During Monday night’s meeting held to address a disturbing spike in violent crime in Bernal Heights, San Francisco police officers told a room of about 50 concerned Bernal neighbors that many of the recent incidents are related to increased gang activity.
Police say they believe much of this violence — including the Oct. 8 shooting at Precita Park and incidents of gunfire near the Bernal Dwellings public housing project at Folsom and 26th Street — is a ripple-effect from gang-related homicides on Shotwell near 24th Street. Police also said some of the violence is concentrated around Bernal Dwellings, where gang-members tend to have a more adversarial relationship with other Mission gangs
Captain Joseph McFadden from the SFPD’s Ingleside Station emphasized that the victims involved in most of the recent incidents were specifically targeted, and that the violence was not random. “”You probably won’t get into any trouble yourself unless you’re in a gang,” Mc Fadden said. “But that’s not to say you can’t get shot.”
However, the recent incident on Coleridge, during which a Bernal parent was beaten after asking several youths to quiet down, is not believed to have been gang-related.
Officers from the SFPD’s Gang Task Force said gang-related activity tends to have a cyclical ebb and a flow. Sometimes the root causes of violence turn out to be silly, but the pattern has peaks and valleys, and right now we seem to be in a peak. Viewed within the context of past patterns, they said, the activity taking place right now doesn’t seem particularly unusual, although it is on the high side.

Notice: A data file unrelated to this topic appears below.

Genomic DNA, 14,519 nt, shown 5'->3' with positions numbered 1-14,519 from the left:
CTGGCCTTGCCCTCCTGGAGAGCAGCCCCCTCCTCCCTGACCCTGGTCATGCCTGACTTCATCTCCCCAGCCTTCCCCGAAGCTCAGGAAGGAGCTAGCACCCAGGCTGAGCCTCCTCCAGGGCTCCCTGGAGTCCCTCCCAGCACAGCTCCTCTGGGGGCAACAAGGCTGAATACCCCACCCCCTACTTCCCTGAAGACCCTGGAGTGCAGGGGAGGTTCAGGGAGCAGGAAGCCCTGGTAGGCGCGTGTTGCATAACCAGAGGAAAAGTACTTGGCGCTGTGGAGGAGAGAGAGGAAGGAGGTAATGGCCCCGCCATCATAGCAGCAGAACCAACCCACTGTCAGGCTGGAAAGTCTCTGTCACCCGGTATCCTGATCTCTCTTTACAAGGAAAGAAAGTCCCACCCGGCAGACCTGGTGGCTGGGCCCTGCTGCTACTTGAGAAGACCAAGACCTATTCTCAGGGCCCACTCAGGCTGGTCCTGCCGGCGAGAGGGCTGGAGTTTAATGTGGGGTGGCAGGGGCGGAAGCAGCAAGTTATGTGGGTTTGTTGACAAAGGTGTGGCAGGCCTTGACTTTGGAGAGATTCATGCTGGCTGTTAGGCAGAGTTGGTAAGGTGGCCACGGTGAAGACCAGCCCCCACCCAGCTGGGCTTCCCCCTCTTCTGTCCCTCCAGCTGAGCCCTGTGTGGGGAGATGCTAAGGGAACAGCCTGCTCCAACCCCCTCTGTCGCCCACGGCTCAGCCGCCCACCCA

At several points during the conversation, police pointed out that SFPD staffing levels are currently quite low. Many residents were astonished to hear that the Gang Task Force has only 12 officers now, down from about 45 in the mid- to late-2000s.
Police said they are doing the best we can with the resources available. They repeatedly stressed that the only way to move forward is with community participation, which may include providing statements and testimony when crimes go to trial.
Police also emphasized that video cameras have dramatically transformed how crime is investigated and prosecuted. Sidewalk-facing cameras on private homes are an invaluable resource, and officers encouraged residents to be proactive about reaching out to investigating officers to provide footage after incidents occur. Being proactive saves a lot of time, they said, because officers don’t have to go knocking on every door to find videos.
Several neighbors — including the wife of man beaten in the Coleridge incident — complained about having experienced a slow or indifferent response from SFPD beat officers when trying to report crimes in-progress.
Captain McFadden said that if police are slow to respond, Bernal neighbors can escalate incidents by calling Ingleside Station directly at (415) 404-4000 and asking to speak to the PC — the Platoon Commander. There’s always one on duty, and the PC oversees all activity in the precinct during each shift. Tell the PC how long you’ve been waiting, and be very specific about the problem.
Neighbor Sarah from BernalSAFE also attended Monday’s meeting; here are her notes, for addition detail:
Notes from SFPD Community Meeting
October 17, 2016
- Captain McFadden – Ingleside Station
- Lt. Caturat – Mission Station
- Sgts. Brown and Lao – Gang Task Force
Capt. McFadden (Ingleside Station):
- Recent incidents at Bernal Dwellings, Precita Park, and numerous locations in the Mission are believed to be gang-related (possibly MS-13) and not random. Gang Task Force is investigating each.
- Call in suspicious CONDUCT (not appearance) when you see it; don’t just post on Nextdoor. Can call 911 (crime in progress) or non-emergency dispatch (553-0123) for suspicious activity – e.g., drugs, casing cars, etc.
- If an event occurs, be proactive about sending in video or giving an eyewitness account – be specific. Captain McFadden will take your video personally – firstname.lastname@example.org
- The recent events seem to be gang activity carrying over from the Mission – retaliation, etc. Coleridge Mini-Park assault was not gang-related. Alemany homicide also not gang-related.